Man City's Champions League ban could see Pep Guardiola leave and a player exodus follow, Clinton Morrison told Soccer Saturday.
Guardiola's current deal is due to expire in 2021, the halfway point in a two-year suspension City were handed by UEFA on Friday night for breaches of Financial Fair Play (FFP) regulations.
City are appealing the ban, but as it stands this season will be the manager's last chance of delivering the Champions League to the Etihad before his contract is up.
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And Morrison expects UEFA's decision to have repercussions for the futures of City's playing staff and Guardiola, who twice led Barcelona to the Champions League and has managed in the competition every season of his career to date.
He said: "It wouldn't look great if he jumped ship now. They've still got this season, and people are still making them favourites to win the Champions League - I don't know how, for me Liverpool are the favourites to go on and win the Champions League this season.
"But it'd be a massive blow. If City can't play in the Champions League for the next two seasons, I can't see him staying around.
"He's already won the Premier League a few times, he's not going to be happy with that. Two years without being in it? Then I think it'll have a knock-on effect, and they'll end up losing players. Can they attract the players? Listen, Man City are a huge club and they've got all that money, but if you're not playing Champions League football are the players going to come?"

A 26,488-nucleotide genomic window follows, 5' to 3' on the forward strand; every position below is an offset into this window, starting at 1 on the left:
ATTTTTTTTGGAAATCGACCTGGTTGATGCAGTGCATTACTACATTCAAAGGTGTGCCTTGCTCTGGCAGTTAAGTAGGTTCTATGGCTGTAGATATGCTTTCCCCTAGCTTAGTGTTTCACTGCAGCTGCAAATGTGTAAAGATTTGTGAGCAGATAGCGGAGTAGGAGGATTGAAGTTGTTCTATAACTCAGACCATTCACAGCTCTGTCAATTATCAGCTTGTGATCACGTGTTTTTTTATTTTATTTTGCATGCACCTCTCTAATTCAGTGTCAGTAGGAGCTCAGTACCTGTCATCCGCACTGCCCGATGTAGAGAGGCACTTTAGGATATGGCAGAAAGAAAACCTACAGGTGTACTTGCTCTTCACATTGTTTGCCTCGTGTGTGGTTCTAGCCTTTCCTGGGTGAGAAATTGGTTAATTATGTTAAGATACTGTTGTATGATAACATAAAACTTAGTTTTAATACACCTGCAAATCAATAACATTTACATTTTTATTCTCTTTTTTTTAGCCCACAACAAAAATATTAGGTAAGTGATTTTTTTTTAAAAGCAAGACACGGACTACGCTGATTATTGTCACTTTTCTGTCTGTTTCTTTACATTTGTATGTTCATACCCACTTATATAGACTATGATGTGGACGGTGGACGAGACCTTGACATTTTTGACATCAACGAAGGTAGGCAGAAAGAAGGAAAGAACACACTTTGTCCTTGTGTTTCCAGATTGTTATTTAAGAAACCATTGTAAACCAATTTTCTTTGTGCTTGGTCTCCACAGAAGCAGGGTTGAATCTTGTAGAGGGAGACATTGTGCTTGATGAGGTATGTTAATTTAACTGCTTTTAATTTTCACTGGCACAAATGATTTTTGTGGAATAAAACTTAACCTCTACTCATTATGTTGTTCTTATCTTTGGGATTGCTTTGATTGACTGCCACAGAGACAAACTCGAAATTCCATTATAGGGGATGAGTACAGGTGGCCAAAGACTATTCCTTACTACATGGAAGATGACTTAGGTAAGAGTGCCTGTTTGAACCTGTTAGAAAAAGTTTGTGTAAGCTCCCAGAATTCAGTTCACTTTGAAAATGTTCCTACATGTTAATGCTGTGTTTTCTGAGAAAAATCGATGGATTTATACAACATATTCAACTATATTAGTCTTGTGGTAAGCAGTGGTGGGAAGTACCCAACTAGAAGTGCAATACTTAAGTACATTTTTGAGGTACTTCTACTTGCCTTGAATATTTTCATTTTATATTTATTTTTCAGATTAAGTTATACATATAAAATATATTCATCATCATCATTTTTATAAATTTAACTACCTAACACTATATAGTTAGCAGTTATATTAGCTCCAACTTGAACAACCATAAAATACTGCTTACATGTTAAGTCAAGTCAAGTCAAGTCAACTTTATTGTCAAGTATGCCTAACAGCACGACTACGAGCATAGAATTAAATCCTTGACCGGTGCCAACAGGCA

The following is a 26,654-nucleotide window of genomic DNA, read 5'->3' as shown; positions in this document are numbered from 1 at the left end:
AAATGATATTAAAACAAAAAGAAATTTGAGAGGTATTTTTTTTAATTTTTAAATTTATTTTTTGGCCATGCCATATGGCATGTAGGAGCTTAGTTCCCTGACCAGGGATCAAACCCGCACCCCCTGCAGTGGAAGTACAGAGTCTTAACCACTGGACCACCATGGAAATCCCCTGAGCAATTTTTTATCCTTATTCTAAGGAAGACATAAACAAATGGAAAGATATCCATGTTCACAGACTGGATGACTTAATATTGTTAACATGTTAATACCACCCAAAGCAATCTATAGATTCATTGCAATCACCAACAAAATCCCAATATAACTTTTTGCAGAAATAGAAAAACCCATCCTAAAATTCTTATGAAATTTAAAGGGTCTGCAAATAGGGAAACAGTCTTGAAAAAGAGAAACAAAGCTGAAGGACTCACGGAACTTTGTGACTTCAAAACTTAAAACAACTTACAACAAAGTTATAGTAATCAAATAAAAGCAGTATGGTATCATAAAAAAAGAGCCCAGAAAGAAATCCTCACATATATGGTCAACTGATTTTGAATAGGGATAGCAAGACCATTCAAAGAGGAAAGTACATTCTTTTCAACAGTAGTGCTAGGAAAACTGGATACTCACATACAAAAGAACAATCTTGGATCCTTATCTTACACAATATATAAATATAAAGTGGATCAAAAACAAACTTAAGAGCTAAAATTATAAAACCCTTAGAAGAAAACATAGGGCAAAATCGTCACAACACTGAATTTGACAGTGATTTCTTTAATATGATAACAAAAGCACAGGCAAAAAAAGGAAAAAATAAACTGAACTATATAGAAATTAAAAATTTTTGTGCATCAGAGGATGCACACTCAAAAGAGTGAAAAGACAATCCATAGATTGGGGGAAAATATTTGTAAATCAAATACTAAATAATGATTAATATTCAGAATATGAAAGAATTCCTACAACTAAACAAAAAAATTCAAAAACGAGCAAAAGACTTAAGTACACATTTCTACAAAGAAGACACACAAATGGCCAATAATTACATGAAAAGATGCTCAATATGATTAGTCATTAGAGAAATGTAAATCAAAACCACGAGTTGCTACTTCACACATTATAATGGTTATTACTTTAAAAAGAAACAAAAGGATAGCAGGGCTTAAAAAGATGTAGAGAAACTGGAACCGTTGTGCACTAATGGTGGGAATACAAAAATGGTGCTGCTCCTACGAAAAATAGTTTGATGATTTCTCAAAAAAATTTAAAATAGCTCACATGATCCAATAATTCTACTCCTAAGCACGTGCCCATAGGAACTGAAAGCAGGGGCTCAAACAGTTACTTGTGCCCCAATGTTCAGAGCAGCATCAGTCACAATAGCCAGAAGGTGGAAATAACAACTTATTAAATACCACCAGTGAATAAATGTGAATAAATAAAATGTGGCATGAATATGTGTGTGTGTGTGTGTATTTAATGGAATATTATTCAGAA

'CAS verdict could devalue 2014 title win'
City have already confirmed they will challenge UEFA's ruling, which they have vehemently criticised, at the Court of Arbitration for Sport (CAS) - the same body which reduced Chelsea's two-window transfer ban to one window last year.
The Premier League are also conducting their own investigations into City's conduct with regards to FFP rules, and Soccer Saturday pundit Matt Le Tissier said if CAS ruled UEFA's ban as lawful, it would overshadow the club's 2013/14 Premier League win which came during the period covered by the original investigation.
He said: "You'd probably have to say it does. They won it by breaking the laws that are in place. It clearly would tarnish it a little bit. I don't think it'll ever be expunged from the records, but there'll be an asterisk against it for ever more.
"A points deduction is what they could give. They'll still be challenging for the title. They have to seen to be doing something."